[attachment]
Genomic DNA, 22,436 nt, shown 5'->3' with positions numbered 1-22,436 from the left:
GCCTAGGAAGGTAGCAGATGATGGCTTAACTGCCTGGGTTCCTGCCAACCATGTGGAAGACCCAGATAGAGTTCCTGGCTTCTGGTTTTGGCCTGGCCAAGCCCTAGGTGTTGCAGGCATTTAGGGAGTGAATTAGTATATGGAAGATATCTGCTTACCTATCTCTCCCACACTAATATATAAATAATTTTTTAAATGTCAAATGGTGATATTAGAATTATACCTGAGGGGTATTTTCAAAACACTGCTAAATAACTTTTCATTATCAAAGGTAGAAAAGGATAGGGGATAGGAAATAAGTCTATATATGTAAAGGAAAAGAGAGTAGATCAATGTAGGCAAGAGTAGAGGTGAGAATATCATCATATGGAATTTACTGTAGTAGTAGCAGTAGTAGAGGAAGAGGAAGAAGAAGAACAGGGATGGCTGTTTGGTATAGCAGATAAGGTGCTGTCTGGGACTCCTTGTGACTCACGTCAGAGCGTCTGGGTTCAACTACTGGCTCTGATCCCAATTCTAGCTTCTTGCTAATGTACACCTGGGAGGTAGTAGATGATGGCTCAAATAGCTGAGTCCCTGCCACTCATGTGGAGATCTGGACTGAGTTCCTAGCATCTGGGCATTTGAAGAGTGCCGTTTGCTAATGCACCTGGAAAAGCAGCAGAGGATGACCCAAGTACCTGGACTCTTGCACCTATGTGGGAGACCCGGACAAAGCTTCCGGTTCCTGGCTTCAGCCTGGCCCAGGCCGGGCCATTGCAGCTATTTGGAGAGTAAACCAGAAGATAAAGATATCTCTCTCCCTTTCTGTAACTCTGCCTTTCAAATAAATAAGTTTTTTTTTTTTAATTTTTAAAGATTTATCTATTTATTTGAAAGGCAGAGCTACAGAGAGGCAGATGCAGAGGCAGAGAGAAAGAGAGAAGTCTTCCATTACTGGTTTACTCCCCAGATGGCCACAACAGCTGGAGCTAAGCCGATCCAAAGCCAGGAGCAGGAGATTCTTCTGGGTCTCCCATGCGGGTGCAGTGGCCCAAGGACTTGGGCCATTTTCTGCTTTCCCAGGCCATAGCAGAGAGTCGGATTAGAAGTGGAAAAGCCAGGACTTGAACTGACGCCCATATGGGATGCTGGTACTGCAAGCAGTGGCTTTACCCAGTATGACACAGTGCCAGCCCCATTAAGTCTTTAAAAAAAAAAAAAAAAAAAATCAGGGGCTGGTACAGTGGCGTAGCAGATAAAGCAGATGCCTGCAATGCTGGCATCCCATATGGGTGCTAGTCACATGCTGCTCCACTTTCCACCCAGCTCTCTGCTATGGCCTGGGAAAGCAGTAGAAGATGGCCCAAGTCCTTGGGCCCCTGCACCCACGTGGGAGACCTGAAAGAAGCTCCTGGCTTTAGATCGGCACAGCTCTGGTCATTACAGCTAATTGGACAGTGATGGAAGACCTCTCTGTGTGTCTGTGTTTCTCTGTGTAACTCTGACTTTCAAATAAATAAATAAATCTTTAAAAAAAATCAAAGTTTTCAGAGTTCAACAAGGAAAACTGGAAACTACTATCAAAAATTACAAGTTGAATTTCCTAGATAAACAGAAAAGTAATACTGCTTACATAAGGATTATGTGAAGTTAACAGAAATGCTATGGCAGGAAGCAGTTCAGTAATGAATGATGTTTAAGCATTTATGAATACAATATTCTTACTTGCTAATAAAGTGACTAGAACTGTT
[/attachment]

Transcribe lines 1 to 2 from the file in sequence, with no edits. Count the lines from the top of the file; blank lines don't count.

Genomic DNA, 22,436 nt, shown 5'->3' with positions numbered 1-22,436 from the left:
GCCTAGGAAGGTAGCAGATGATGGCTTAACTGCCTGGGTTCCTGCCAACCATGTGGAAGACCCAGATAGAGTTCCTGGCTTCTGGTTTTGGCCTGGCCAAGCCCTAGGTGTTGCAGGCATTTAGGGAGTGAATTAGTATATGGAAGATATCTGCTTACCTATCTCTCCCACACTAATATATAAATAATTTTTTAAATGTCAAATGGTGATATTAGAATTATACCTGAGGGGTATTTTCAAAACACTGCTAAATAACTTTTCATTATCAAAGGTAGAAAAGGATAGGGGATAGGAAATAAGTCTATATATGTAAAGGAAAAGAGAGTAGATCAATGTAGGCAAGAGTAGAGGTGAGAATATCATCATATGGAATTTACTGTAGTAGTAGCAGTAGTAGAGGAAGAGGAAGAAGAAGAACAGGGATGGCTGTTTGGTATAGCAGATAAGGTGCTGTCTGGGACTCCTTGTGACTCACGTCAGAGCGTCTGGGTTCAACTACTGGCTCTGATCCCAATTCTAGCTTCTTGCTAATGTACACCTGGGAGGTAGTAGATGATGGCTCAAATAGCTGAGTCCCTGCCACTCATGTGGAGATCTGGACTGAGTTCCTAGCATCTGGGCATTTGAAGAGTGCCGTTTGCTAATGCACCTGGAAAAGCAGCAGAGGATGACCCAAGTACCTGGACTCTTGCACCTATGTGGGAGACCCGGACAAAGCTTCCGGTTCCTGGCTTCAGCCTGGCCCAGGCCGGGCCATTGCAGCTATTTGGAGAGTAAACCAGAAGATAAAGATATCTCTCTCCCTTTCTGTAACTCTGCCTTTCAAATAAATAAGTTTTTTTTTTTTAATTTTTAAAGATTTATCTATTTATTTGAAAGGCAGAGCTACAGAGAGGCAGATGCAGAGGCAGAGAGAAAGAGAGAAGTCTTCCATTACTGGTTTACTCCCCAGATGGCCACAACAGCTGGAGCTAAGCCGATCCAAAGCCAGGAGCAGGAGATTCTTCTGGGTCTCCCATGCGGGTGCAGTGGCCCAAGGACTTGGGCCATTTTCTGCTTTCCCAGGCCATAGCAGAGAGTCGGATTAGAAGTGGAAAAGCCAGGACTTGAACTGACGCCCATATGGGATGCTGGTACTGCAAGCAGTGGCTTTACCCAGTATGACACAGTGCCAGCCCCATTAAGTCTTTAAAAAAAAAAAAAAAAAAAATCAGGGGCTGGTACAGTGGCGTAGCAGATAAAGCAGATGCCTGCAATGCTGGCATCCCATATGGGTGCTAGTCACATGCTGCTCCACTTTCCACCCAGCTCTCTGCTATGGCCTGGGAAAGCAGTAGAAGATGGCCCAAGTCCTTGGGCCCCTGCACCCACGTGGGAGACCTGAAAGAAGCTCCTGGCTTTAGATCGGCACAGCTCTGGTCATTACAGCTAATTGGACAGTGATGGAAGACCTCTCTGTGTGTCTGTGTTTCTCTGTGTAACTCTGACTTTCAAATAAATAAATAAATCTTTAAAAAAAATCAAAGTTTTCAGAGTTCAACAAGGAAAACTGGAAACTACTATCAAAAATTACAAGTTGAATTTCCTAGATAAACAGAAAAGTAATACTGCTTACATAAGGATTATGTGAAGTTAACAGAAATGCTATGGCAGGAAGCAGTTCAGTAATGAATGATGTTTAAGCATTTATGAATACAATATTCTTACTTGCTAATAAAGTGACTAGAACTGTT